And so, after a glamorous career in London & the Loire (successfully), Paris (unsuccessfully), and Derby (forgettably), Dr. Edward Pardew (and his assistant Michael Brown) arrived in Rome, at AS Roma, another stop in the odyssey, and potentially, a fit better than any other.
Daniele De Rossi and Francesco Totti, local boys loyal only to Roma and to each other, were lurking, suspiciously, around the club’s training ground in the middle of the summer as the new man was unveiled.
The pair decided to guide Pardew through ‘initiation’, open arms to a stranger from afar, a new man in a foreign land. Expecting a tour of the best wine bars in the city, a personal address by the pope, and a guided trip around the club’s museum, Pardew wore his best suit and shoes. He was dismayed to find the two Roman boys, at their arranged midnight meeting time, high on Catullus and Ovid, wearing balaclavas, wielding crowbars, and with covert plans to defecate outside Lazio’s stadium, and to graffiti ‘Mussolini is a Quim’ on and around the turnstiles.
It was some hours later that the three remembered that the two clubs shared a stadium.
Despite the initial warmth shared between Roma’s new manager, captain and vice-captain, tension soon grew between the three. De Rossi, tired of being in Totti’s shadow for…well…forever, grew fatigued with the latter consistently referring to him as ‘boy’ whilst Pardew himself struggled to adapt to Totti’s insistence on being called ‘Caesar’.
The captain’s resolve to speak Latin and only Latin in the dressing room affected team spirit and communication, not least for poor Marko Marin. Signed from Bremen for…far too much money, Marin struggled to adapt to life away from Germany, admitting to Pardew a few weeks into his sojourn in Italy that he’d never actually left the motherland before arriving at the Stadio Olimpico.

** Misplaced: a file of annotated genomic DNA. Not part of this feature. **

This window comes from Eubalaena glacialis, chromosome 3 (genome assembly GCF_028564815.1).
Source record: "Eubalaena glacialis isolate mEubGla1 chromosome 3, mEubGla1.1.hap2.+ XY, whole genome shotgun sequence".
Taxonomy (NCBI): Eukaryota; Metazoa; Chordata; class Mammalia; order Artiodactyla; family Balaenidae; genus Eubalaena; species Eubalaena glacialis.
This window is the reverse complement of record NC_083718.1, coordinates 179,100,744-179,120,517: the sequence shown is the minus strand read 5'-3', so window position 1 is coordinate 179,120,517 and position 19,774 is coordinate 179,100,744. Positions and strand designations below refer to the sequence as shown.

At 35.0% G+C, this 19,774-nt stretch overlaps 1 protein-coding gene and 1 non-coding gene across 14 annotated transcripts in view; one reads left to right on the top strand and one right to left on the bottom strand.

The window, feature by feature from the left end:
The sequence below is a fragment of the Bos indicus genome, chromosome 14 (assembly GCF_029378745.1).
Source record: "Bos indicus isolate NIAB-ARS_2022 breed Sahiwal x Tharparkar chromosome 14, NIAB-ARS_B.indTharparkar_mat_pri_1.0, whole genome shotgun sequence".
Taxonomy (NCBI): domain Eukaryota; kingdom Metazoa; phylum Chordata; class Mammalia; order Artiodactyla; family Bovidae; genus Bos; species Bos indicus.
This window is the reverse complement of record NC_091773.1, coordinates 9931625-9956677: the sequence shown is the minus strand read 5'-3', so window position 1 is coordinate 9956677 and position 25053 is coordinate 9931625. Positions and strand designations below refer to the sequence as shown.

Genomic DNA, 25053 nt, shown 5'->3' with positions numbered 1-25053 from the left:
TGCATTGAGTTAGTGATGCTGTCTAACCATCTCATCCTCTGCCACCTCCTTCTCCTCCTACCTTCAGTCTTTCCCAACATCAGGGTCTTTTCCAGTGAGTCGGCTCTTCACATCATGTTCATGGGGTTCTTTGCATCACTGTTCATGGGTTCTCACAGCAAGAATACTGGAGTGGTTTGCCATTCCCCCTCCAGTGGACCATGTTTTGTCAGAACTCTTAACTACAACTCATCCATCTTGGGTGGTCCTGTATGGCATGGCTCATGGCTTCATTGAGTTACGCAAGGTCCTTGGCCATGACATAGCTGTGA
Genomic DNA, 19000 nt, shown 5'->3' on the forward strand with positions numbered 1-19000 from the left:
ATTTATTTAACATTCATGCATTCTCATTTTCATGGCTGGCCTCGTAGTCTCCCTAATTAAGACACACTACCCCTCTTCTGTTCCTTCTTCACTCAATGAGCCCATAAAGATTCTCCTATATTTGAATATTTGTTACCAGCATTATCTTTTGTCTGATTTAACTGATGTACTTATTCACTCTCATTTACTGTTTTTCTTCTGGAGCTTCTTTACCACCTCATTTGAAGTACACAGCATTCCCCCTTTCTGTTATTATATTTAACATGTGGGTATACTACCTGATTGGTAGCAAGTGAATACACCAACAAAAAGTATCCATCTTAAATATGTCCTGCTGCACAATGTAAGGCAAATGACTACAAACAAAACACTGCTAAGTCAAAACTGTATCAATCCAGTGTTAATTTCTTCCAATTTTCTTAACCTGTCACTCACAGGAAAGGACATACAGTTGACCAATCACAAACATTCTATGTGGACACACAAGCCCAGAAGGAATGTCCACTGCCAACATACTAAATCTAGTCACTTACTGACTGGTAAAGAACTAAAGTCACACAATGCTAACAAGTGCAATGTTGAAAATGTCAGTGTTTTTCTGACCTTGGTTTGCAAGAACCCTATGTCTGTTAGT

Despite having adaptability zero Marin managed to perform some semblance of a wing performance in victories against Odense and Parma, however an international game for Germany proved the nadir of 2010. Despite having a feeble aggression of five, Marin managed to get himself sent off for Die Deutsche Fußballnationalmannschaft, an embarrassing episode for all involved, leading to the youngster begging – probably in tears – for a leave of absence from the club.
Other factors led to dwindling squad numbers; with Mario Balotelli gone, but in no way forgotten, in Manchester, ‘Caesar’ decided he needed some more Ghanaian-Italians to practice his ‘barbarian-kicking’ on, just in case Mario ever returned to ‘the Empire’. http://www.youtube.com/watch?v=ojoWIquo3AE
Stefano Chuka Okaka had long wondered why he had been kept on at the club. His peers had moved on or out of the game, whilst he, despite never ever realising his potential, or ever really playing for I Giallorossi, was still kept in contract, ‘and in the country’, Totti would say – daily – before handing a blood smeared Inter, Balotelli 45, shirt to Okaka to ‘try on’. The young striker’s daily dose of ‘barbarian-kicking’ remarkably didn’t injure him, but appears to have undermined any ability he ever may have had of playing football again.
End of Part One